Wednesday

26th Jun 2019

Barroso urges EU states to appoint new commission president next week

EU leaders meeting for a summit in Brussels next week must appoint a new head of the European Commission and not delay the decision, said the current head of the institution and only candidate for the job, Jose Manuel Barroso.

Mr Barroso, whose mandate expires at the end of October, said EU leaders should take a decision on the next commission president based on the bloc's current treaty, the Nice Treaty.

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  • French Green leader Daniel Cohn-Bendit has called Mr Barroso a political "chameleon" (Photo: ec.europa)

"It's up to the council [EU member states] and the European parliament to decide, of course based on the treaty, and the treaty in force at the moment is the Treaty of Nice," he said at a press conference in Brussels.

"The European parliament was elected according to the Treaty of Nice," he stressed.

But some member states, notably France and Germany, are reportedly favourable to delaying the decision and giving a simple "political backing" to Mr Barroso next week.

Under this scenario, the next commission president would be appointed in October, at the same time as the new EU foreign minister and the EU president – new posts created by the Lisbon Treaty, which may by then have been ratified by the Irish in a second referendum.

French president Nicolas Sarkozy, who is today meeting German chancellor Angela Merkel in Paris, will only give France's position on the issue at the EU summit next week, government spokesperson Luc Chatel said.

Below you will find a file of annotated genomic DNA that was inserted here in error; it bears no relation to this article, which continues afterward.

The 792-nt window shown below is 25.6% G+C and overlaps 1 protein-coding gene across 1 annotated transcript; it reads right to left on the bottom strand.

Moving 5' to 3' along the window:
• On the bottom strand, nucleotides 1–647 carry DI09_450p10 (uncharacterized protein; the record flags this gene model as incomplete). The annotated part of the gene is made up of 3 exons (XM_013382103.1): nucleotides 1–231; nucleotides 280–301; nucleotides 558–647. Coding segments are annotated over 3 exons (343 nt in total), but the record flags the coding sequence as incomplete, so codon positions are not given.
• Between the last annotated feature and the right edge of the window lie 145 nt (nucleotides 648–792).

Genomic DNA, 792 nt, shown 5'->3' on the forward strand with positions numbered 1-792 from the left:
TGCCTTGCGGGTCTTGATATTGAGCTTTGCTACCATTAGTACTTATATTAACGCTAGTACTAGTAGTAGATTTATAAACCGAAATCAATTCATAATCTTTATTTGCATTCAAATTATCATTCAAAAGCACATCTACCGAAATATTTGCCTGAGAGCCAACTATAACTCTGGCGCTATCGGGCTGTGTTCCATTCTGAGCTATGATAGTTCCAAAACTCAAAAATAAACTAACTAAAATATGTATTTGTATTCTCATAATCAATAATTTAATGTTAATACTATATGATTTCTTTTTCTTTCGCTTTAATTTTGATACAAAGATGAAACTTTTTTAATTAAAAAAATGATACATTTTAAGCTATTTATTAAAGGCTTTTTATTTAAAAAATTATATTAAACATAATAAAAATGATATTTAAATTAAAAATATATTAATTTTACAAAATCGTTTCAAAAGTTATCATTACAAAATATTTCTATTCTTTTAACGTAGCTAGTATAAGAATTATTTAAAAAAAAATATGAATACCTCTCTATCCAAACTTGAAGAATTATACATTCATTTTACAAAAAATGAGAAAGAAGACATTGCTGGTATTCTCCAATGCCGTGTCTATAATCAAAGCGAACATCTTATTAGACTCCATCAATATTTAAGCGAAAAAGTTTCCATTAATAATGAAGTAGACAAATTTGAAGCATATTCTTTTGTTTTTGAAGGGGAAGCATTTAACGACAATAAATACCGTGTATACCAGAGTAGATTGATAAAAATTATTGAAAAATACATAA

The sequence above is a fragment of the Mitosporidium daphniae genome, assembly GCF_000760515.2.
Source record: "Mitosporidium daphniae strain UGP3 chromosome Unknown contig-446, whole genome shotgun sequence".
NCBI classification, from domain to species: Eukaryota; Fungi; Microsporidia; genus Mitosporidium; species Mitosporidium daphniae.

The issue could become a sore point at the summit, with Sweden, as incoming EU presidency country, insisting that Mr Barroso be given the job a second time and with a full mandate from June.

Opposition forming in the parliament

If appointed next week, Mr Barroso would then have to be approved by the European Parliament, a simple majority under current rules.

While he can count on the centre-right EPP parliamentarians' vote, this will not suffice – they are expected to have 264 seats in the new parliament – and more allies will be needed to secure the Portuguese politician a second mandate.

But the Socialists, who have been unable to put forward an own candidate, have been critical of Mr Barroso and have indicated they would not support him for a second mandate.

"Mr Barroso stands for a policy which we opposed in the [EU] elections. I cannot recommend at the moment that my fraction supports Mr Barroso for a second term," Socialist group leader Martin Schulz told the Financial Times Deutschland on Wednesday.

The Socialists suffered a blow at the European elections, but remain the second biggest force in the new parliament with 161 seats.

Meanwhile, the Liberals – the third group in the house with 80 MEPs – seem to be divided on the issue. Their leader Graham Watson has indicated they could support Mr Barroso. It would be the "logical conclusion" for there to be a centre-right alliance of liberals and the EPP for the vote, he said earlier this week.

But French centrist leader Francois Bayrou, whose MoDem party sits with the Liberals and will send six MEPs in the new parliament, has said French liberals would vote against Mr Barroso. Italy's liberals would reportedly do so as well.

"If we have a mixed majority of liberals, democrats, greens, socialists, we can propose an alternative," Mr Bayrou was quoted as saying by news agency AFP on Tuesday, noting that his party has already suggested former Belgian prime minister Guy Verhofstadt for the job.

Mr Bayrou accepted a call by Daniel Cohn-Bendit, whose Europe Ecologie green movement in France surprised analysts by coming third (16.3%) in the elections and neck and neck with the Socialists (16.5%), to form a green-socialist-liberal coalition against the current commission president.

In an interview with French daily Liberation earlier this week, Mr Cohn-Bendit said he wanted to "get rid of" Mr Barroso, arguing that he is not only too liberal economically, "but he [also] is incapable of holding to a position."

The greens will have 53 seats in the new parliament, 14 of which taken by France.

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